Setting related_name for django abstract base classes

In Django, ForeignKey and ManyToManyField fields have a corresponding backward relation is automatically created for you.  By default, this relation is given a name automatically, but if you want, you can specify your own using the related_name parameter like: ForeignKey (User, related_name='<name-here>') However, things get a bit different when you use abstract classes.  Not sure if other Django versions have the same behavior, but in 1.6.3, this code breaks things if more than one class inherits from the base abstract class:

class TimeStampedModel(models.Model):
    created = models.DateTimeField(auto_now_add=True)
    updated = models.DateTimeField(auto_now=True)

    class Meta:
        abstract = True

class TimeStampedAuthModel(TimeStampedModel):
    created_by = models.ForeignKey(User)
    updated_by = models.ForeignKey(User)

    class Meta:
        abstract = True


The reason for this can be found in the ever helpful Django docs page

As explained there, you resolve  this as follows:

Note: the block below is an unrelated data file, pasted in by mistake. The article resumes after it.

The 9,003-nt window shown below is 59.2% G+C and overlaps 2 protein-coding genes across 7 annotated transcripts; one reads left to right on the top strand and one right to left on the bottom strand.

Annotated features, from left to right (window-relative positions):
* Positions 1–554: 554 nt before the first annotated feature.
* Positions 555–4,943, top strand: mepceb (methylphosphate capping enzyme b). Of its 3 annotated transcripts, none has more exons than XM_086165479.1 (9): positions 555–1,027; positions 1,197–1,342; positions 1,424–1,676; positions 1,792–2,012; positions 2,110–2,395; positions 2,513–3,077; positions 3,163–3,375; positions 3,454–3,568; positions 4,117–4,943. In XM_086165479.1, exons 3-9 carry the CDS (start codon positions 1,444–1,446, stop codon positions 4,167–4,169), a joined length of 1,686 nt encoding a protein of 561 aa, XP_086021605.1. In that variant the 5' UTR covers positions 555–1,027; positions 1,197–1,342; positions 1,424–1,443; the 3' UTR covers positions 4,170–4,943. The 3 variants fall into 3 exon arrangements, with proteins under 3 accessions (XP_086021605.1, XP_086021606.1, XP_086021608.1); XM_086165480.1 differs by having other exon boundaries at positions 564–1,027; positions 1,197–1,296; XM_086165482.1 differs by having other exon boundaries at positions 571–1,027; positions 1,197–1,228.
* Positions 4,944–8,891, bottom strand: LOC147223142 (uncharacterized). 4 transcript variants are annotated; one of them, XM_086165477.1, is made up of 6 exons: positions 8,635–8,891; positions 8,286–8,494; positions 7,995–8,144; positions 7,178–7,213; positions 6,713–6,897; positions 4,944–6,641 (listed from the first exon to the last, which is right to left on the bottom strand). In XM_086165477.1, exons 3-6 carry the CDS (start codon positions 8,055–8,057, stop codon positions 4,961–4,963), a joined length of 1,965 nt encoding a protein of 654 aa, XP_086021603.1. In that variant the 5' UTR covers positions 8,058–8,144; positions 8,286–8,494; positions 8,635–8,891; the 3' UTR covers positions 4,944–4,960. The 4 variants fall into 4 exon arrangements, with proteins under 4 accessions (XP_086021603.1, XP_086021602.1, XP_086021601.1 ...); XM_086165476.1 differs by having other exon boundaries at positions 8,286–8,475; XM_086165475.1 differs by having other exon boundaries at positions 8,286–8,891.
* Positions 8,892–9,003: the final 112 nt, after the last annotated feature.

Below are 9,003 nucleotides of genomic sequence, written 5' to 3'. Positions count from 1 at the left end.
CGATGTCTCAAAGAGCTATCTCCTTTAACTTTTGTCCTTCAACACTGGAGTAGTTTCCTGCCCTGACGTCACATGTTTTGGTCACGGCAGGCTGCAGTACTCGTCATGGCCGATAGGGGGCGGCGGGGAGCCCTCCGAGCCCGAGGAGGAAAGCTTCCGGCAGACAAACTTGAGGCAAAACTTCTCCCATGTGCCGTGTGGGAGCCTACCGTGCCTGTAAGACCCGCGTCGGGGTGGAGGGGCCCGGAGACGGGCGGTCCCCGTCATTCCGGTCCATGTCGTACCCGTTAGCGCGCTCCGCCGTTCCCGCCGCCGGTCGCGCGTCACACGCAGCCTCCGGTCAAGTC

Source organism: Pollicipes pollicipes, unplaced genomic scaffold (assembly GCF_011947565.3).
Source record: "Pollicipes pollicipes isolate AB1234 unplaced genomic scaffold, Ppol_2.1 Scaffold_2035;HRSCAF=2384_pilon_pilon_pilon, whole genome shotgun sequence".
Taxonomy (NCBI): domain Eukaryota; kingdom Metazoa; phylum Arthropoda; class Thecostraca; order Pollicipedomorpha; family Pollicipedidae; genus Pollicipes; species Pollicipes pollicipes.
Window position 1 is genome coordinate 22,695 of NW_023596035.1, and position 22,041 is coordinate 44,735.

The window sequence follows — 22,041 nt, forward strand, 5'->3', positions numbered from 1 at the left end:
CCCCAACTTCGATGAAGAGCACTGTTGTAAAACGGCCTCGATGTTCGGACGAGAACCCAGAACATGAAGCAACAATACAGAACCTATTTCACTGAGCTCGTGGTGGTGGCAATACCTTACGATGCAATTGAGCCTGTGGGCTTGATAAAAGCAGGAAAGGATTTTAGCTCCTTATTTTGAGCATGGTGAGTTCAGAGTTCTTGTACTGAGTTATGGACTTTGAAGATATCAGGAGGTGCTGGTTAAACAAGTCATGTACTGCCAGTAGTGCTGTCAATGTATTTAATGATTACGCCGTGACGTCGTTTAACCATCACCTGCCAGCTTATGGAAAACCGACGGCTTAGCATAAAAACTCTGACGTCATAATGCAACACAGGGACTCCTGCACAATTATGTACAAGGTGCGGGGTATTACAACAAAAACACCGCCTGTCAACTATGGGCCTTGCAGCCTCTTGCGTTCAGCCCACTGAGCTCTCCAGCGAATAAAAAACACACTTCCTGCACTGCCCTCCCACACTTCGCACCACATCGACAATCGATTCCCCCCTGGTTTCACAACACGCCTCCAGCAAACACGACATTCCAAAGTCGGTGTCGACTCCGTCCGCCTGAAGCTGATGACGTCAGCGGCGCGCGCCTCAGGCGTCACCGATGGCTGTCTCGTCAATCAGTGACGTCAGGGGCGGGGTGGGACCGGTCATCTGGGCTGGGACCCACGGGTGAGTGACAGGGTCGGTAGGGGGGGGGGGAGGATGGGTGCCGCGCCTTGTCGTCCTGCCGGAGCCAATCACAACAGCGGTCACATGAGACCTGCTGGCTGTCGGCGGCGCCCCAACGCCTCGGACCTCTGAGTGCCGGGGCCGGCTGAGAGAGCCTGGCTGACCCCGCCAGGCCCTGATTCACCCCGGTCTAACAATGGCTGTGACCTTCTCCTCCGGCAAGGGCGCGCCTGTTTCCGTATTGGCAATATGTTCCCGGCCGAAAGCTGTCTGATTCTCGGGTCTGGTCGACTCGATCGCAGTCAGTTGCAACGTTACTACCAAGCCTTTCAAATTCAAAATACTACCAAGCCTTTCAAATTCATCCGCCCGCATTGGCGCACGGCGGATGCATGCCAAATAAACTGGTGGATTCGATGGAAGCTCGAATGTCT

To work around this problem, when you are using related_name in an abstract base class (only), part of the name should contain '%(app_label)s' and'%(class)s'

So we patch up our declaration to be:

created_by = models.ForeignKey(User, related_name='%(app_label)s_%(class)s_created_by')
updated_by = models.ForeignKey(User, related_name='%(app_label)s_%(class)s_updated_by')

Also, as pointed out in this blog post, any name ending with a ‘+’ also works

One thought on “Setting related_name for django abstract base classes

Leave a Reply

Fill in your details below or click an icon to log in: Logo

You are commenting using your account. Log Out /  Change )

Google photo

You are commenting using your Google account. Log Out /  Change )

Twitter picture

You are commenting using your Twitter account. Log Out /  Change )

Facebook photo

You are commenting using your Facebook account. Log Out /  Change )

Connecting to %s